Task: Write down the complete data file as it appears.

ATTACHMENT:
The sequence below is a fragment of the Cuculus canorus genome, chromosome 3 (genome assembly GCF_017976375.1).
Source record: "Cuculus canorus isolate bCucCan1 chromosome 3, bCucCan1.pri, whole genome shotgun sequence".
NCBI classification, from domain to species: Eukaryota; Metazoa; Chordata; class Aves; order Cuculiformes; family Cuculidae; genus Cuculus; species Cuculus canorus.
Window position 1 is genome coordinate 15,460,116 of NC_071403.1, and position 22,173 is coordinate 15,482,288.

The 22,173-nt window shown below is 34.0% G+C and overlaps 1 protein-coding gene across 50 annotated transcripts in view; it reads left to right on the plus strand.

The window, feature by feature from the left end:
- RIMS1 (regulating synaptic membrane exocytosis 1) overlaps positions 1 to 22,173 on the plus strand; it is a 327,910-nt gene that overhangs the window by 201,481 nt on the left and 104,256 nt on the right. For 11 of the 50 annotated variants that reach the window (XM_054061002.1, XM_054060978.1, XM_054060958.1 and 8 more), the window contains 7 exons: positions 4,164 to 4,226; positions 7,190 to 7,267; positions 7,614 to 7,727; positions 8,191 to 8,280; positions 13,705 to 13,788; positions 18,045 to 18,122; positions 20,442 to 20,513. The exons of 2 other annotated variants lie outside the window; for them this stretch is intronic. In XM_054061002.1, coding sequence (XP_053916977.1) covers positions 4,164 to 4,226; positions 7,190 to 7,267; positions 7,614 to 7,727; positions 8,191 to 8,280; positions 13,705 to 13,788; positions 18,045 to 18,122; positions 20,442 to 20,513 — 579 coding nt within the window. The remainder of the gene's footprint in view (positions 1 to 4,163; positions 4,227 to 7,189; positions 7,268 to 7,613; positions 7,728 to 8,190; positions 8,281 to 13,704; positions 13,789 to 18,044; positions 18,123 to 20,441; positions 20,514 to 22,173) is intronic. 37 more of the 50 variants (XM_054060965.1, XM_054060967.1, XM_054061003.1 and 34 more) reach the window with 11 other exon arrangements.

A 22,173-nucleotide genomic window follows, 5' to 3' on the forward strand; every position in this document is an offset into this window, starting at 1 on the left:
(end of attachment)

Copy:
The sequence below is a fragment of the Cuculus canorus genome, chromosome 3 (genome assembly GCF_017976375.1).
Source record: "Cuculus canorus isolate bCucCan1 chromosome 3, bCucCan1.pri, whole genome shotgun sequence".
NCBI classification, from domain to species: Eukaryota; Metazoa; Chordata; class Aves; order Cuculiformes; family Cuculidae; genus Cuculus; species Cuculus canorus.
Window position 1 is genome coordinate 15,460,116 of NC_071403.1, and position 22,173 is coordinate 15,482,288.

The 22,173-nt window shown below is 34.0% G+C and overlaps 1 protein-coding gene across 50 annotated transcripts in view; it reads left to right on the plus strand.

The window, feature by feature from the left end:
- RIMS1 (regulating synaptic membrane exocytosis 1) overlaps positions 1 to 22,173 on the plus strand; it is a 327,910-nt gene that overhangs the window by 201,481 nt on the left and 104,256 nt on the right. For 11 of the 50 annotated variants that reach the window (XM_054061002.1, XM_054060978.1, XM_054060958.1 and 8 more), the window contains 7 exons: positions 4,164 to 4,226; positions 7,190 to 7,267; positions 7,614 to 7,727; positions 8,191 to 8,280; positions 13,705 to 13,788; positions 18,045 to 18,122; positions 20,442 to 20,513. The exons of 2 other annotated variants lie outside the window; for them this stretch is intronic. In XM_054061002.1, coding sequence (XP_053916977.1) covers positions 4,164 to 4,226; positions 7,190 to 7,267; positions 7,614 to 7,727; positions 8,191 to 8,280; positions 13,705 to 13,788; positions 18,045 to 18,122; positions 20,442 to 20,513 — 579 coding nt within the window. The remainder of the gene's footprint in view (positions 1 to 4,163; positions 4,227 to 7,189; positions 7,268 to 7,613; positions 7,728 to 8,190; positions 8,281 to 13,704; positions 13,789 to 18,044; positions 18,123 to 20,441; positions 20,514 to 22,173) is intronic. 37 more of the 50 variants (XM_054060965.1, XM_054060967.1, XM_054061003.1 and 34 more) reach the window with 11 other exon arrangements.

A 22,173-nucleotide genomic window follows, 5' to 3' on the forward strand; every position in this document is an offset into this window, starting at 1 on the left: